A Guide to Taxes for Freelancers and Contractors

4 mins

Tax Preparation Specialist Offers Guidance for Workers Embarking on a Career within the Freelance Sector

As the nature of employment shifts and increasing numbers of workers enter the freelance world of self-employment, freelancing and contracting continues to be a popular option for workers in a number of sectors including IT, healthcare and finance. However, the rise of freelancing as a compelling employment option brings an increasingly baffling array of financial set-ups designed to help freelancers and contractors become as tax-efficient as possible. David Redfern, Managing Director of DSR Tax Refunds Ltd, offers his guidance to would-be freelancers to assist them in choosing the most suitable method of working.

Since 2009, the freelance economy has grown by 25% and was worth £125bn to the UK economy in 2017, according to figures by the Association of Independent Professionals and the Self-Employed (IPSE). Freelancers now comprise around 6% of the working population, at just over 2 million workers. Although freelancing is often seen as a preserve of the young, with a rise of 66% in people aged between 26 and 29, figures show that 48% of freelancers and contractors are aged between 40 and 59. With such large numbers of workers choosing self-employment as a freelancer or contractor, what should someone considering this as an employment option take into account?

Redfern’s first advice is to consider how you are going to set up your business. The three main options for freelancers and contractors are to register as a sole trader, set up a limited company or use an umbrella company. He states “For many freelancers, the simplest option is to work as a sole trader and submit your tax return and pay your taxes through the Self Assessment system. You will be able to deduct any allowable expenses from your overall earnings, which is pretty simple if you use cash-basis accounting. To take this option, you need to register as a sole trader with HMRC and obtain your UTR (Unique Taxpayer Reference). However, some contractors might find themselves more attracted to the flexible tax planning that operating as a limited company can offer. But this option does require considerably more effort – not only will you have to file your company tax return with HMRC, you will also have statutory obligations in terms of filing annual accounts with Companies House. This option also requires you to consider your liability under IR35”. Whichever method chosen, keeping accurate business records is essential.

IR35 has long been seen as the thorn in the side of the contracting industry and continues to be so. Introduced in 2000 by the UK government to prevent contractors obtaining unfair tax advantages through “disguised employment”, IR35 continues to cause controversy among contractors who use limited companies, Personal Service Companies or other intermediaries.  HMRC’s online tool, CEST (Check Employment Status for Tax) for determining IR35 status is still considered by many to be unfit for purpose. Redfern states “The question to ask yourself is who controls the work that you do. If you are a contractor using your own equipment, on your own premises, paid by the job rather than by the hour, then you are unlikely to fall foul of IR35. However, if you are based on client premises, use their equipment and are paid an hourly rate for your services then you are on less steady ground and it would be beneficial to obtain expert advice on your employment status as HMRC continues to target those they believe are erroneously claiming self-employment for tax purposes”.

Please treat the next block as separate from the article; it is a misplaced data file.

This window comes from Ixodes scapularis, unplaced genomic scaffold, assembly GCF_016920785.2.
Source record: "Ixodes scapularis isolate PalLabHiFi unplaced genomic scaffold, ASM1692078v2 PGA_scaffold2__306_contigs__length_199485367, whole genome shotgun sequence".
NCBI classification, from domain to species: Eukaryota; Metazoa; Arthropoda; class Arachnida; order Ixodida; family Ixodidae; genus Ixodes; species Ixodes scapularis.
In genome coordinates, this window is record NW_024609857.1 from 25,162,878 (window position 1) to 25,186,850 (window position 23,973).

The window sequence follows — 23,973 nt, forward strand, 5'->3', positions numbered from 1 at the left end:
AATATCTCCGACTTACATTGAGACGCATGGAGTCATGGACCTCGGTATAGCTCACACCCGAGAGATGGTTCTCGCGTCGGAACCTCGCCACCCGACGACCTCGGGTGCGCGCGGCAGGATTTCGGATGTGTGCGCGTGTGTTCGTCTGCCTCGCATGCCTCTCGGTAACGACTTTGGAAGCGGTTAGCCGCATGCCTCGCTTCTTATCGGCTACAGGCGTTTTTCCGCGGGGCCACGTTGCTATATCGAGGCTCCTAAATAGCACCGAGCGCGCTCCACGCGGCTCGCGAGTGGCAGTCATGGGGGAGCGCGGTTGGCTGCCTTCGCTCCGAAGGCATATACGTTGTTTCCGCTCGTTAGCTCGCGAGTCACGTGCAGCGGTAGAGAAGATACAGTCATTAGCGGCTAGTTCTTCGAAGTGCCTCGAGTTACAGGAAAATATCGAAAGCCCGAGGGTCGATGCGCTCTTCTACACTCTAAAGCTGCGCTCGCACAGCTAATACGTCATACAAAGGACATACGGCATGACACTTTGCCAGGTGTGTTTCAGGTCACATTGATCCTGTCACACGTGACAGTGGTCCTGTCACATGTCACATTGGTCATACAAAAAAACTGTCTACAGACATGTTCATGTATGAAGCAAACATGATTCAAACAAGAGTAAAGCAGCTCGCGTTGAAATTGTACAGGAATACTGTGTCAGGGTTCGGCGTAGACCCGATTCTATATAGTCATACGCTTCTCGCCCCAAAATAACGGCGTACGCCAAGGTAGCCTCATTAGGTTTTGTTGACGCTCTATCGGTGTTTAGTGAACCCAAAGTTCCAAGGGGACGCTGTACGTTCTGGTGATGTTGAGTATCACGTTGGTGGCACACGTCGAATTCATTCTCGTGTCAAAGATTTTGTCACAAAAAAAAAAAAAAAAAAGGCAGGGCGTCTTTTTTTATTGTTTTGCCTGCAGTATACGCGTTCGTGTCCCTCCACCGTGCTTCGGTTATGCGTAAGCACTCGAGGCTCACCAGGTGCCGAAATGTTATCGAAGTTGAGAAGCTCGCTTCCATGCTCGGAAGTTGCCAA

For those contractors who wish to remove any IR35 liability, using an umbrella company is an option. Because these companies act as “employer” to contractors and freelancers, this removes any risk associated with IR35. The umbrella company pays the contractor via PAYE and allows the contractor to retain some eligibility to benefits such as Statutory Sick Pay and Statutory Maternity Pay. However, Redfern advises anyone looking to use an umbrella company to do their research, stating “Umbrella companies are a valid option for contractors who don’t want the hassle or complication of either the sole trader or limited company option, but a number of umbrella companies offer tax savings which contravene HMRC regulations. Considering that the basic income tax rate is 20%, the government’s advice is to use caution when looking at companies offering to allow you to keep 90 to 95% of your pay. As always, you and only you are responsible for ensuring that you are paying the correct amount of tax and HMRC always take a dim view of tax avoidance”. Whichever freelancing option you choose, Redfern states that ensuring full HMRC compliance will lead to a far less stressful outcome in the long term.

About DSR Tax Refunds Ltd

DSR Tax Refunds Ltd are a firm of tax rebate specialists serving clients nationwide. DSR Tax Refunds are tax preparation experts who specialise in identifying potential allowable expenses for tax rebates for clients. Their specialist team can help employed and self-employed subcontractors with all relevant paperwork to ensure their claim is handled in an accurate and efficient manner.

For more about DSR Tax Refunds, visit https://tax-refunds.co.uk/

For media enquiries, please email info@tax-refunds.co.uk or call 0115 795 0232

DSR Tax Refunds Ltd

Company Registration: 12541357

Registered Office: Suite 637, 109 Vernon House, Friar Lane, Nottingham, NG1 6DQ

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